It is amazing to me that the most minute settings of speaker-distances and levels determine how many times I will be saying "what?" to my conversation partner later that evening after watching a movie on my home theater. Example: One night I made an adjustment to subwoofer distance by 6 inches, (6 inches!) and the following week a lot of that bass pressure was alleviated, and I suddenly could hear conversations around me much easier. It has been this way for years for issues related only to my HT. There is nothing wrong with my ears, it is just that they are susceptible to distortion, whether it's time-delay problems or unbalanced sound.
For years I have struggled with finding a setup which yields that smooth and balanced sound which does not create pressure and ringing in the ears. I've made enormous positive strides but I still have not made it there 100%. Last night I attended an IMAX 3D presentation of Green Hornet, and for 2 hours my ears were inundated with as powerful a sound in an auditorium that I've ever heard. Afterwards, like any other time, I'll walk out with my ears no different from before, and very much unaffected. Why can't I ever walk out of even an hour of listening to my system at home unscathed?
Audyssey MultiEQ has been the biggest help in making theater sound bearable in a small living room. Before this, if i had the wrong speakers, or an incorrect setting, my ears would be pained even from short intervals of only moderate SPLs, as bright or detailed speakers playing unbalanced sound are more a burden than a pleasure.
I have come a long way with sound in 10 years. I live in an apartment, and can still play reasonably loud levels using Dynamic EQ without a single complaint. I can tell my sound response is much flatter than before. My subwoofer is smooth and controlled to the point where the neighbor complaints about floor shaking is history. My sound is as close to theater as I've ever remembered it being. Still, as balanced as the sound is, I feel that occassional discomfort which I never have in a theater.
Audyssey is a staple, but it is also a bit of a crapshoot in terms of results. I have gotten results using identical mic-locations which range from bearable to unbearable in terms of clarity/brightness of sound. The one constant however is that any deviation from its settings throws off the balance of the soundfield, which always expedites ear-fatigue. This is true with subwoofer-distance as well, which is the hardest but also one of the most important settings to get correct. In the end, ears always tell me if something is off. In that respect, there is only one correct setting for subwoofer distance to your last set of measurements, and if it's not in harmony with other speakers than the sound suffers.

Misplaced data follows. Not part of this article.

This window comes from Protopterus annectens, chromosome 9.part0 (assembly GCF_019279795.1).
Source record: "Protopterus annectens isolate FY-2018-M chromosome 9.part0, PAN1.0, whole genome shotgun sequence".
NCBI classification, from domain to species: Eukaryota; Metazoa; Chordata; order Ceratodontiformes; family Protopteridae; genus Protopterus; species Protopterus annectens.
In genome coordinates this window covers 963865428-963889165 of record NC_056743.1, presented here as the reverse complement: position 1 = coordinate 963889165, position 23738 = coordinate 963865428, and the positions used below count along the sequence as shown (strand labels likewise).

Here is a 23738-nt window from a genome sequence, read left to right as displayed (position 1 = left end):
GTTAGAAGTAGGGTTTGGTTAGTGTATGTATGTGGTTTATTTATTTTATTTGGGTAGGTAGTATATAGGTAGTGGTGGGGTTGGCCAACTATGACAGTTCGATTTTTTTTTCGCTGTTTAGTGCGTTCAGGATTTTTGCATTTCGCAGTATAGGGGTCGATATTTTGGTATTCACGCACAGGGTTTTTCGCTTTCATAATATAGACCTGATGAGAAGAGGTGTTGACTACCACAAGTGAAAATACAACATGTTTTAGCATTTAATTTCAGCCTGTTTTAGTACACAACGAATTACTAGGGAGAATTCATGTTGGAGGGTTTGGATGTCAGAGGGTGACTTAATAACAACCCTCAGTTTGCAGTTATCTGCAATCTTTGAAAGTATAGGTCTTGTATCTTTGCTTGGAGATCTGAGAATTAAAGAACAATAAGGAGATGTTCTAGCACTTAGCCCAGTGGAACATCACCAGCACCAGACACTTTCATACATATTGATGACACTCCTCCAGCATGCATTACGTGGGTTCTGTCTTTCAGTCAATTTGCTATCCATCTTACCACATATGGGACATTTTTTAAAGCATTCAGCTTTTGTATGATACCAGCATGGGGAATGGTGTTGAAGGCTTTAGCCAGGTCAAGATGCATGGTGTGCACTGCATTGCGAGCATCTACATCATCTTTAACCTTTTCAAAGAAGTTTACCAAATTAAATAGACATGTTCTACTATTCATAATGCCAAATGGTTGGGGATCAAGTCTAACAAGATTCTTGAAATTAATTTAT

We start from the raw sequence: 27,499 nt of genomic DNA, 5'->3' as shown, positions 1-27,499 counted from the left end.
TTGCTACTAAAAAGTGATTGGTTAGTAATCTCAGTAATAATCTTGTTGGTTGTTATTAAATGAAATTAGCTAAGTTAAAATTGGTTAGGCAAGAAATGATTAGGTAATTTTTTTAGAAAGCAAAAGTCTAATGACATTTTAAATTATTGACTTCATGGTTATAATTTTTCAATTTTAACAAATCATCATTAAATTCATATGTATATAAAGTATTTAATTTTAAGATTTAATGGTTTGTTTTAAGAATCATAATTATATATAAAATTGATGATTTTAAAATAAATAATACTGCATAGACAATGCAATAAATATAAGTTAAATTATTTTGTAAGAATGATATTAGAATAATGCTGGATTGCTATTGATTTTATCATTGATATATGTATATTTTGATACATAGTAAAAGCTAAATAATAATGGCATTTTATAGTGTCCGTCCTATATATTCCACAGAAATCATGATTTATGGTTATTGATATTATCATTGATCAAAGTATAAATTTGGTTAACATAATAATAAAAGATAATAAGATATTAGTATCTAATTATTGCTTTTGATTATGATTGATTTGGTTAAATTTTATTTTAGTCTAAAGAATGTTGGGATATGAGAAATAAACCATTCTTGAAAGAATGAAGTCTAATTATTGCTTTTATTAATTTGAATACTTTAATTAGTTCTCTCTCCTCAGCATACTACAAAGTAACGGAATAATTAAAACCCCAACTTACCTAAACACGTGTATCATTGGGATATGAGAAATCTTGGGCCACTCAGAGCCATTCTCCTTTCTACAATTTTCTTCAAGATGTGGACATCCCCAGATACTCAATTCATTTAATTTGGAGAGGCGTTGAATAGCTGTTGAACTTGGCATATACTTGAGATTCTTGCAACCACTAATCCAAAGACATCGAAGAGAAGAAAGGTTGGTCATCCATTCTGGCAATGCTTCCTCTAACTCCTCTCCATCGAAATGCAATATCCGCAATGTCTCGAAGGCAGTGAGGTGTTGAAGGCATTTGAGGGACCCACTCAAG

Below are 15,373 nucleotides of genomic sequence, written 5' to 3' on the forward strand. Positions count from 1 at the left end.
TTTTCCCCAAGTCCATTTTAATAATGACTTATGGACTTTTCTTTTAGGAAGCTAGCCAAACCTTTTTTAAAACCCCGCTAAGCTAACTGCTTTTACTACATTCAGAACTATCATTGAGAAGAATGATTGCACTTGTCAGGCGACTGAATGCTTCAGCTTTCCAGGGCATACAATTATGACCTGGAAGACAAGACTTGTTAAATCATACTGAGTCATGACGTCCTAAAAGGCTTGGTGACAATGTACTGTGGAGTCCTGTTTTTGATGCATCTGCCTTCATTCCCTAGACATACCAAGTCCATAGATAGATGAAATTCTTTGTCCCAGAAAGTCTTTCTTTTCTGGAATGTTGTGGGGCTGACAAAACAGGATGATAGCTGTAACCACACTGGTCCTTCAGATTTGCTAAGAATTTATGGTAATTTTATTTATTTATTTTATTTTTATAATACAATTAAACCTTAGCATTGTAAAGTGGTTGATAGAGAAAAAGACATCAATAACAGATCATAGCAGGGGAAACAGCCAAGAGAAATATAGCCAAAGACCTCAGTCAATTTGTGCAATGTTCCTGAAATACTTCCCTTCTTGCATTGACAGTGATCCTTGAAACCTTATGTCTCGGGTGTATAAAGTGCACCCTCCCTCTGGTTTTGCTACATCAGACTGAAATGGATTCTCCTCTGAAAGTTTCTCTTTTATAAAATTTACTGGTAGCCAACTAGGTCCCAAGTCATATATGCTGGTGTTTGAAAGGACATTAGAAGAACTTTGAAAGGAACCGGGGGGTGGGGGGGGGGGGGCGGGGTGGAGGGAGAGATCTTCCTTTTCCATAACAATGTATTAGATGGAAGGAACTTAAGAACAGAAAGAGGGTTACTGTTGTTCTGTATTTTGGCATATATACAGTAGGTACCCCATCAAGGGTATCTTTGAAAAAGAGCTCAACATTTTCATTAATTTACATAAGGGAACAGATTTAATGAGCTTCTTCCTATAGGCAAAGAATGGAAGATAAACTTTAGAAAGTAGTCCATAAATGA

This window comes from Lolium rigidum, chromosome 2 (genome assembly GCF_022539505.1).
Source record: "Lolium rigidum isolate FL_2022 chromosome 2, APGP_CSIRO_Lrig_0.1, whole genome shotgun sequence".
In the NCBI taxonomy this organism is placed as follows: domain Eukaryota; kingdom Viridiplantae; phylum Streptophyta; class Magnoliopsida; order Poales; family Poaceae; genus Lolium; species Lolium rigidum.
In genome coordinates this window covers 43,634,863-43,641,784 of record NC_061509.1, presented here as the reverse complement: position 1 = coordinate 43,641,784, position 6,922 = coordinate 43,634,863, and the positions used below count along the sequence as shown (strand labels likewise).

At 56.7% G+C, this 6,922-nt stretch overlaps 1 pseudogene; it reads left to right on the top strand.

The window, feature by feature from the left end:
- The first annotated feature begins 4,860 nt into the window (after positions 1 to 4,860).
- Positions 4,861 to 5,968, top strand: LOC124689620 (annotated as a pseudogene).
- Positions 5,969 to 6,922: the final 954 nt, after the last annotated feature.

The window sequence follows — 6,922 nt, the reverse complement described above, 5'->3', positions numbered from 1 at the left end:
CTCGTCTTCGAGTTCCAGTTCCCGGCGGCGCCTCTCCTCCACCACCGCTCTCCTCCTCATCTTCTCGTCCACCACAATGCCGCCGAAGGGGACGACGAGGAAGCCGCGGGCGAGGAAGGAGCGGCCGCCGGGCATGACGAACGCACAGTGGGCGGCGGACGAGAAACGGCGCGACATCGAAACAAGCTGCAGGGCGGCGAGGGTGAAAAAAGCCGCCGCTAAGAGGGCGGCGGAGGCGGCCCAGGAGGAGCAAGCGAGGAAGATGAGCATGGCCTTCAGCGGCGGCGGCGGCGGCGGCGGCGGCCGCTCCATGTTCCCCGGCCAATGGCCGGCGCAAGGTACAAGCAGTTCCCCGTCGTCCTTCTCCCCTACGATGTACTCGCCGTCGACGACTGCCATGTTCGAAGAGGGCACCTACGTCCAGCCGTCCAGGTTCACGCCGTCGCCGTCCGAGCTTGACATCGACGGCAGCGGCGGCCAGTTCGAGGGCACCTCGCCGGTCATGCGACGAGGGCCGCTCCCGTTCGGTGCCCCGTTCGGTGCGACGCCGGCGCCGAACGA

I'm beginning to think that certain rooms are borderline impossible to work with. As it is now I set my HT up down one length of an "L" shaped room. I always seem to have a problem with one frequency or the other, but I'd say now at the very least I'm at the best it's ever been.
Here are a list of things that seem to have positive effect in the past:
1. Running Audyssey correctly, with result that is clear and balanced sound.
2. Speakers moved at least 3 feet from wall (sub included).
3. Speakers toed-in to center spot, reduces sidewall reflection.
4. Making sure receiver speaker-distance and actual distance is identical.
5. reasonable quality of speaker - Energy C-series.
*Front speakers all at ear-level - surrounds angled down to listener. Have noticed that avoiding tweeter at ear level in past reduced ear fatigue in poor rooms to avoid direct sound at your ears, but this shouldn't be neccessary.
Speaker placement and Audyssey results seem to have the most effect on everything. Toeing in speakers seemed to produce a more bearable sound in a 12 x 20 foot room. Ideally I think only a slight toe-in is more ideal, but given the narrow room, this isn't as ideal here.
I do have minimal treatments/traps for area behind speakers, especially the corner with subwoofer. Still, I suspect that ceiling/wall reflections are creating some sort of distorted sound-wave that is bothersome to my ear in expediting a slight pressure and ringing. This does not happen in a movie theater which has even louder sound.
I'm thinking I should just keep experimenting with Audyssey until I get that perfect balance - if it is possible. Or, maybe I'm looking for something that is only obtainable with the perfect room, and/or more advanced equipment. My goal really is to maintain the great soundfield I have but eliminate any of the fatigue.
If any of you have experienced this same challenge, and can provide any unique solutions or advice as always I'm all ears no pun intended!